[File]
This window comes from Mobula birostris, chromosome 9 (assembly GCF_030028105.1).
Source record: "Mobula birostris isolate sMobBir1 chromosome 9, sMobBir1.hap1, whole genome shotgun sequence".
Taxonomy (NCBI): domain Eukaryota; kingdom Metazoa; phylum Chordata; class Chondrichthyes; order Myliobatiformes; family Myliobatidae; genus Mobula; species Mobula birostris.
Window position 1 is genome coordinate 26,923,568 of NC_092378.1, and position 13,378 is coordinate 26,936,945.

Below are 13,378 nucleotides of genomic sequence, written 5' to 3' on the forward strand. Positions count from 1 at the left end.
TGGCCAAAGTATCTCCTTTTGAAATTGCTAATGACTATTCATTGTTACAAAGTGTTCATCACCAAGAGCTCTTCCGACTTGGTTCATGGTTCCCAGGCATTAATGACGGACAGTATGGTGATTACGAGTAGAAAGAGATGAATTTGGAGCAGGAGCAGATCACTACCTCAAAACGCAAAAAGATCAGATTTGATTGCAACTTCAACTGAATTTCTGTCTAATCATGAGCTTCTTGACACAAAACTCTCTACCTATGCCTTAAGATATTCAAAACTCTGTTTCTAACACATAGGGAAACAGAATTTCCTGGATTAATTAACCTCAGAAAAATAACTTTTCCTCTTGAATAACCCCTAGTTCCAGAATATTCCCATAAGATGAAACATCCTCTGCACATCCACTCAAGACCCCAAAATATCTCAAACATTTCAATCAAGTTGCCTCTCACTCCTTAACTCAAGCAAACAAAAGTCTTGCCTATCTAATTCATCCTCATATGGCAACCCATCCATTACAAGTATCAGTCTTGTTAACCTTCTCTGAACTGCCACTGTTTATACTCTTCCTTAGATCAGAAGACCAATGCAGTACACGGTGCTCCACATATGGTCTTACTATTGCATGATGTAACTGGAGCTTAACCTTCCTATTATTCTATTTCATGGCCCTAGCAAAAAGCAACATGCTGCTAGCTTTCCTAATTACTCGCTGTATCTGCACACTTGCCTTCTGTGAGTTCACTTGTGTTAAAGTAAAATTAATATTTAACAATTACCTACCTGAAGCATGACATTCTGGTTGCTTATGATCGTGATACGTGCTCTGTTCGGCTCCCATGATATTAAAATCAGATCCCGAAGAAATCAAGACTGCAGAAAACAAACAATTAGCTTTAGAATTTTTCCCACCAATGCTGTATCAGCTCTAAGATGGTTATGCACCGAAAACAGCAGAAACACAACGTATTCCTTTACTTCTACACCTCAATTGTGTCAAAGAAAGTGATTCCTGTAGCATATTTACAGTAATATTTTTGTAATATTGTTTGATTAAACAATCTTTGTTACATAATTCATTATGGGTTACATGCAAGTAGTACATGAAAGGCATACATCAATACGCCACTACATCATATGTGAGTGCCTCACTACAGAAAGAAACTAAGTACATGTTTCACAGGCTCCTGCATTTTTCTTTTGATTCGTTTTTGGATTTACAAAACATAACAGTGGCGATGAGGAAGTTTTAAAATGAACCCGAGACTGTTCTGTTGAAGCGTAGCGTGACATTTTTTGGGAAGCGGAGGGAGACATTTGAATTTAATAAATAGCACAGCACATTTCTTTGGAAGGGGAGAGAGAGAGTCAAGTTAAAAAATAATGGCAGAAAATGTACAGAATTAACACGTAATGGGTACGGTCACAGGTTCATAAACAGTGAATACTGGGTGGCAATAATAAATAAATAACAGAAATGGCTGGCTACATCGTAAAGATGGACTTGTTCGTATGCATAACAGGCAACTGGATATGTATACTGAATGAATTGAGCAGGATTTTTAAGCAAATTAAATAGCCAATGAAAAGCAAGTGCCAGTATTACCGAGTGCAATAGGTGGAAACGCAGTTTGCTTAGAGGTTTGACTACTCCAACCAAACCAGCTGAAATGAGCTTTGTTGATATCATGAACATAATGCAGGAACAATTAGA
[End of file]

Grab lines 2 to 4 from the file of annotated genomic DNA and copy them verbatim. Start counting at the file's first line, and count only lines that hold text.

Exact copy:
Source record: "Mobula birostris isolate sMobBir1 chromosome 9, sMobBir1.hap1, whole genome shotgun sequence".
Taxonomy (NCBI): domain Eukaryota; kingdom Metazoa; phylum Chordata; class Chondrichthyes; order Myliobatiformes; family Myliobatidae; genus Mobula; species Mobula birostris.
Window position 1 is genome coordinate 26,923,568 of NC_092378.1, and position 13,378 is coordinate 26,936,945.